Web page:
Labor shortage crisis becomes more acute

  • 2005-11-30
  • Staff and wire reports
VILNIUS - Two media reports last week highlighted what is perhaps the Baltics' 's particularly Lithuania's 's most acute economic challenge: overcoming the labor shortage.
The Lietuvos Rytas daily reported that more foreign recruitment agencies were launching operations in Lithuania, while Vilniaus Vingis, one of the leading manufacturers of electronic components in the European Union, was struggling to find workers to fill a labor shortage in its plant.

Executive Search Ireland has opened an office in Vilnius to recruit qualified IT, building engineering and pharmaceutical specialists, programmers, project managers and architects. James Arnold, who heads the office, said that Lithuanian workers were highly valued in Ireland for being hard working, flexible and ready to work overtime.

"Lithuanians are keen to work in my native country, where they number about 140,000 already. That's why we decided to set up our branch in Vilnius," he said.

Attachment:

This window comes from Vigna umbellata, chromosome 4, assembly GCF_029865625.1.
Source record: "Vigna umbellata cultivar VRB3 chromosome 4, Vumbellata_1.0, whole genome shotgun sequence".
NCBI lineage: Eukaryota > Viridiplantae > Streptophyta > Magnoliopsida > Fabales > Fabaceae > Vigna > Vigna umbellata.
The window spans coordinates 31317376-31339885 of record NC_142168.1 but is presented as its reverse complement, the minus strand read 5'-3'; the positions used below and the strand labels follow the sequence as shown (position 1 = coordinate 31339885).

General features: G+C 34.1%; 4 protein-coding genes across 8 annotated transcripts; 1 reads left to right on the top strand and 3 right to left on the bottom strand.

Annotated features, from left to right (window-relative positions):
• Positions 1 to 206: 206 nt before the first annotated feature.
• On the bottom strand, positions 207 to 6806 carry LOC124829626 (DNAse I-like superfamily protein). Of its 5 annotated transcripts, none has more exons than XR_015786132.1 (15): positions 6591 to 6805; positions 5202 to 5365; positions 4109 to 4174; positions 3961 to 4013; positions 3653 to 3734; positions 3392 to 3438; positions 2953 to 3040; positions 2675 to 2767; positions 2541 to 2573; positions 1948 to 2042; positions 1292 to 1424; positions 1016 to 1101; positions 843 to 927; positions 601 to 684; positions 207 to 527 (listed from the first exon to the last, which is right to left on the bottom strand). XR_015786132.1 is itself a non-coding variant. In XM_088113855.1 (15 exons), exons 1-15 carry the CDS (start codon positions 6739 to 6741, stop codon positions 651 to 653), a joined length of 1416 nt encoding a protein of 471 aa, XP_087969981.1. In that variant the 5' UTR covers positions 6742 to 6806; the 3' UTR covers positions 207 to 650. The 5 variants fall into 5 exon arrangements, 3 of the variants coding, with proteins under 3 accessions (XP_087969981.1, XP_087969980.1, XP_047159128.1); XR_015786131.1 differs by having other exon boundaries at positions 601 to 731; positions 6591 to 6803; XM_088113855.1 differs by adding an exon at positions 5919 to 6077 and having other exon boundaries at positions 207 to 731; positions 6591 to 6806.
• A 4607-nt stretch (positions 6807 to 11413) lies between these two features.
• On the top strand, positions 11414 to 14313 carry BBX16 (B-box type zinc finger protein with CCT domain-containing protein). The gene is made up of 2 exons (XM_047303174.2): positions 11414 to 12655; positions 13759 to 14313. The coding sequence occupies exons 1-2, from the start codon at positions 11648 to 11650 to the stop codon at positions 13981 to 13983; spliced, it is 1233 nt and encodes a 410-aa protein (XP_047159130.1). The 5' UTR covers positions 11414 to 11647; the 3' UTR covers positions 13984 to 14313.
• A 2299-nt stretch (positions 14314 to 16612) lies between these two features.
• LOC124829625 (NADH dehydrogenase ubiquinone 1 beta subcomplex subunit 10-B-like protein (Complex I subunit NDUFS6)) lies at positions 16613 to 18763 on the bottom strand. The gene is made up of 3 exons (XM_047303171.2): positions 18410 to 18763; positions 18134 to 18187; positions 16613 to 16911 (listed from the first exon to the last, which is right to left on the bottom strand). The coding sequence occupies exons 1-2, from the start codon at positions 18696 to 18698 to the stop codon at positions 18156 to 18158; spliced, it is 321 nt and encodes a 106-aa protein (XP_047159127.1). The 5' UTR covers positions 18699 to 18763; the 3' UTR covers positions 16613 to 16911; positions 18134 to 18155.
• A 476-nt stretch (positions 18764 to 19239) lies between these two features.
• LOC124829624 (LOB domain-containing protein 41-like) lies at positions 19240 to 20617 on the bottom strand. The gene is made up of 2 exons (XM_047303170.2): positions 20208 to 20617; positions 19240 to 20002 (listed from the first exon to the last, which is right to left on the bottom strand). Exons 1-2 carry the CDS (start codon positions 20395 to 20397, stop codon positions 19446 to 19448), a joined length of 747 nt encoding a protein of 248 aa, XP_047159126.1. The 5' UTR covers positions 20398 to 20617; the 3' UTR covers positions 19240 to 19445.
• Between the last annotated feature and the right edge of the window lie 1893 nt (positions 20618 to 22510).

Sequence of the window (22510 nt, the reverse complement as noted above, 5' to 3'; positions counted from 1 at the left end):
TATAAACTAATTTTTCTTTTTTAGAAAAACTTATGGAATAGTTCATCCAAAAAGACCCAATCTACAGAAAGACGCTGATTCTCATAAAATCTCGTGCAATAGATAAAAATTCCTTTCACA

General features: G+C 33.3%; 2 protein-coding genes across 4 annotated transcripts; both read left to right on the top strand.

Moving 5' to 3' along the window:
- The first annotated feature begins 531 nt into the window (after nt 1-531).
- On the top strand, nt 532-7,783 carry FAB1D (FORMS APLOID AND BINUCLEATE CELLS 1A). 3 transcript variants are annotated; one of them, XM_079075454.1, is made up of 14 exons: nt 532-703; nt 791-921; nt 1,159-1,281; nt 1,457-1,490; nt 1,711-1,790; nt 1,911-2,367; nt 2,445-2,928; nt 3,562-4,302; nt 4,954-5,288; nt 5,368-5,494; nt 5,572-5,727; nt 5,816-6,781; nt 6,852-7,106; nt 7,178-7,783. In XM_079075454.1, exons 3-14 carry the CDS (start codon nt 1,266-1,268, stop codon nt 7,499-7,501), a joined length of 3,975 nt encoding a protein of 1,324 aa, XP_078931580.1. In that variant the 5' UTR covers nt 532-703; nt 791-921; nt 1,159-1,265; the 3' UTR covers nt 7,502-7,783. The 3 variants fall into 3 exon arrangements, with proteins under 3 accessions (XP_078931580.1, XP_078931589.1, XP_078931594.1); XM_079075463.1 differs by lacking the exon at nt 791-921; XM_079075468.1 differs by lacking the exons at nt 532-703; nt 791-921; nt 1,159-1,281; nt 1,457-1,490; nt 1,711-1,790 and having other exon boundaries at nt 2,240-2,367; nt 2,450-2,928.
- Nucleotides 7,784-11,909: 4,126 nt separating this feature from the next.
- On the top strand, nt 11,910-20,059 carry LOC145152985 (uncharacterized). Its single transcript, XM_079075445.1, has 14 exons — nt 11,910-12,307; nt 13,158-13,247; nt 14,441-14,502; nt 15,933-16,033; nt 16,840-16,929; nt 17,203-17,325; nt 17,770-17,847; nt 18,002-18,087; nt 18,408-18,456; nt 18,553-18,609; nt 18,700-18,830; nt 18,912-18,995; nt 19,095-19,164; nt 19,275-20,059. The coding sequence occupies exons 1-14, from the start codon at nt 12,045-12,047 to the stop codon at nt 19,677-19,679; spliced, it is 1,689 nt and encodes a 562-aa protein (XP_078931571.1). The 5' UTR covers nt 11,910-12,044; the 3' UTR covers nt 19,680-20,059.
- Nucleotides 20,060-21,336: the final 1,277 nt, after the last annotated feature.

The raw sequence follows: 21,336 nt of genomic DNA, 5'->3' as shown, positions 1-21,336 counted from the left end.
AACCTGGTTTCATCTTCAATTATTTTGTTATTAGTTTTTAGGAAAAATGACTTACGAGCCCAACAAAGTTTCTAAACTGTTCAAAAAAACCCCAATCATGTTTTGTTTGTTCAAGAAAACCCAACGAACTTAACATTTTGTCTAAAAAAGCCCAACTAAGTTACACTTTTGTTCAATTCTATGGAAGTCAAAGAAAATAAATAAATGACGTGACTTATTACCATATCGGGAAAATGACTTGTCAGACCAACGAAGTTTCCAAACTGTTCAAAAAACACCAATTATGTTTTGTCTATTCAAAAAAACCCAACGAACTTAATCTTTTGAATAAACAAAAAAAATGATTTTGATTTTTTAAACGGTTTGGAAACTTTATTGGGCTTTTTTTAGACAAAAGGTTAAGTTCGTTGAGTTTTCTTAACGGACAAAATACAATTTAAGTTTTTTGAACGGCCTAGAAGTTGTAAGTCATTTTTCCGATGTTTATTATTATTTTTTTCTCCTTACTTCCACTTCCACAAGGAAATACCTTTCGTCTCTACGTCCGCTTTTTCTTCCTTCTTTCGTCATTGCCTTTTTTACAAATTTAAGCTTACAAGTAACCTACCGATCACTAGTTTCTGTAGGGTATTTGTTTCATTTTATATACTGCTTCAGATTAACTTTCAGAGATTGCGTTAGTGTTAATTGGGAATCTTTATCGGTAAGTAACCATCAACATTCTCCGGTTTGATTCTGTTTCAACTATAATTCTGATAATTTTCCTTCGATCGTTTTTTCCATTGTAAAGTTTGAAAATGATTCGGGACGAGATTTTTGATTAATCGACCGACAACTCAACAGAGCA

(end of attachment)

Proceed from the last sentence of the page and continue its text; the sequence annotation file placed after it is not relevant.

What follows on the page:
The recruitment agency expects that the Irish Embassy's recent opening in Lithuania will also make it easier for them to start business in the country.

Meanwhile, after laying off about 700 employees since December 2004, Vilniaus Vingis is having a hard time finding workers. "People aren't willing to work. Currently, we're short 100 workers," CEO Vaclovas Sleinota was quoted as saying. "The company badly needs people to work at the conveyor belt. In cooperation with the Labor Exchange, it could train people for this job within several months, but nobody is willing to be trained."

As Sleinota explained, demand for the company's products has recovered, and the company has emptied its warehouses and must now increase production.